Right now, 55 million Americans use marijuana, and in Canada, marijuana dispensaries are popping up everywhere like their Tim Hortons for weed and you in Toronto can even order these whittle THC drinks delivered to your front door from the Canadian government. A recent survey found that 4.3% of Americans have tried to quit marijuana at least six times and failed. Plus, now withdrawal symptoms are being fully understood. So today we are going to explain exactly what happens to your body when you try to quit marijuana.
Day One to Two: The Onset of Withdrawal Symptoms
Day one to two of quitting is when withdrawal symptoms start. A meta-analysis of over 23,000 people found that 47% had at least three of the following withdrawal symptoms, nausea, headaches, depressed mood difficulty getting to sleep, sweating, anger, nervousness, decreased appetite, and strange dreams. Now, the risk of withdrawal symptoms is proportional to the amount of marijuana you’ve been consuming. For example, someone who consumed marijuana three times a week would likely have less withdrawal symptoms than someone who consumed marijuana every day.
Day Three: Peaks of Irritability and Anxiety
Day three of quitting is when irritability and anxiety peak. Thankfully, they begin to dissipate in the coming days. But on the other hand, the strange dreams and difficulty getting to sleep only begin to increase on day three. This information has led to new research suggesting that chronic cannabis users may induce intrinsic sleep problems.
Day Four: Physiological Changes in the Brain
Around day four of quitting, the amazing physiological changes in your brain start to occur. In your brain, natural neurotransmitters called cannabinoids are already present, and marijuana contains molecules that mimic them. At baseline, cannabinoids circulate at lower quantities in your body but when you ingest marijuana you create an influx of cannabinoids into your system. Most specifically, there is an increase in the psychoactive component, THC delta-9-tetrahydrocannabinol.
The THC you’ve consumed while getting stoned resembles the natural neurotransmitter anandamide and creates increased neuronal activity in certain parts of your brain, which causes thoughts imagination, and perception to magnify. The THC binding to your neurons also affects dopamine and norepinephrine levels in the body, leading to euphoria, pain modulation, and anxiety. But the thing is, as you continue to consume weed it becomes harder to quit. You start to create a desensitization and downregulation of your endocannabinoid receptor, specifically the CB1 receptor. Since these receptor modulators are systems of short-term memory, increased cannabis use means a decrease in short-term memory.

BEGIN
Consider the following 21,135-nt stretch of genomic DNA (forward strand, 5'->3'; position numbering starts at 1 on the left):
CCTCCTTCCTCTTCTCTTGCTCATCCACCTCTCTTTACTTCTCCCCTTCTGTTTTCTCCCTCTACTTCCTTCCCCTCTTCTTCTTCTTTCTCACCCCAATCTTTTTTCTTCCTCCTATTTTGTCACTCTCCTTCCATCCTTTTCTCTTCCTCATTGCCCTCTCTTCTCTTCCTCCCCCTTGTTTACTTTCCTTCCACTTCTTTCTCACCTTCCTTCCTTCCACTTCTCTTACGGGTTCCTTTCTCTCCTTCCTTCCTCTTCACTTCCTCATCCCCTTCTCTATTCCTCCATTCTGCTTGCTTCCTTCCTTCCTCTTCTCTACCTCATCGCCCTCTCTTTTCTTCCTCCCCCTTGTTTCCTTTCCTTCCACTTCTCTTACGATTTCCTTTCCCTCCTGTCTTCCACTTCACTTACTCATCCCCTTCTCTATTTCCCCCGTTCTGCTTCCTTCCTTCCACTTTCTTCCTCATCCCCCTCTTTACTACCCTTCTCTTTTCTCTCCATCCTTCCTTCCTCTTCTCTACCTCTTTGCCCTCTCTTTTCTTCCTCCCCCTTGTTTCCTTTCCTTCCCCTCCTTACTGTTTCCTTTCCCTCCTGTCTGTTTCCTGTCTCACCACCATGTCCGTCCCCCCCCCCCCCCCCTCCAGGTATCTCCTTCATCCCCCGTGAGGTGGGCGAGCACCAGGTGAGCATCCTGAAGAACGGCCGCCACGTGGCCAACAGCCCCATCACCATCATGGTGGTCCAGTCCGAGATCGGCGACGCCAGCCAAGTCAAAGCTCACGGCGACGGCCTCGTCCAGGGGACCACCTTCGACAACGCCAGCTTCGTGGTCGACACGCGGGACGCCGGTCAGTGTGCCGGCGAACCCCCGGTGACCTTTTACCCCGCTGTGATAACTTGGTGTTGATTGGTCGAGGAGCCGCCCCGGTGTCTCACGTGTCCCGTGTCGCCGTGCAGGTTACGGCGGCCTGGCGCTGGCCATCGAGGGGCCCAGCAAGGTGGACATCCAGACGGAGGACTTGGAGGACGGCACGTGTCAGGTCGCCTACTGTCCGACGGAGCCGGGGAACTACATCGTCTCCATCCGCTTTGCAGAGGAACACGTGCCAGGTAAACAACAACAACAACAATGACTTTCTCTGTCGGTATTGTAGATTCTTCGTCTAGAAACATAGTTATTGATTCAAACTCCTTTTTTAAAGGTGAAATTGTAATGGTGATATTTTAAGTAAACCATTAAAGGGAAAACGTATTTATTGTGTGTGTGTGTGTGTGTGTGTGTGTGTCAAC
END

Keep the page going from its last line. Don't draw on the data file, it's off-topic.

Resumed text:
On day four of quitting marijuana the CB1 cannabinoid receptors will likely have returned to normal functioning. Essentially, it only takes around four days of quitting marijuana for the neuronal changes in your brain to go back to baseline. Now, this is new research and we think, it is important that we continue to study this, especially as the popularity of weed skyrockets. We need lots of long-term evidence about how this could affect our brains.
We are focusing on how THC affects the systems in someone’s body. How you get that THC into you might involve smoking and the act of smoking could have lasting effects on your lungs. But there is actually a specific way that the THC in your system can have longer impacts on your neurology in your brain. If you consume too much marijuana during development, such as in adolescence, you can create long-term neurophysiological effects.
Days Five to Seven: The Toughest Hurdle
A recent study found most people who tried to quit marijuana would fail on days five to seven. It was hard for people who were dependent on marijuana. Someone who has consumed weed daily for 10 years and attempted to quit numerous times but has not made it past day seven defines marijuana dependence. It can also be defined by the continued use of marijuana despite social, psychological, and physical impairments. It should be noted that although many scientists agree that marijuana dependence does exist. They also agree that dependence on marijuana is less severe than dependence on alcohol, cocaine, or opiates. But for marijuana, days five to seven are important days to focus on when trying to quit as statistically they are the biggest hurdle.
Day 28: Resolution of Withdrawal Symptoms
But finally, if you make it to day 28 of no weed all withdrawal symptoms disappear. Your affected endocannabinoid system and CB1 receptors will return to baseline. Life is hard and education and learning are what allow you to make the best choices for you science shows us that quitting weed isn’t as easy as we might think it is.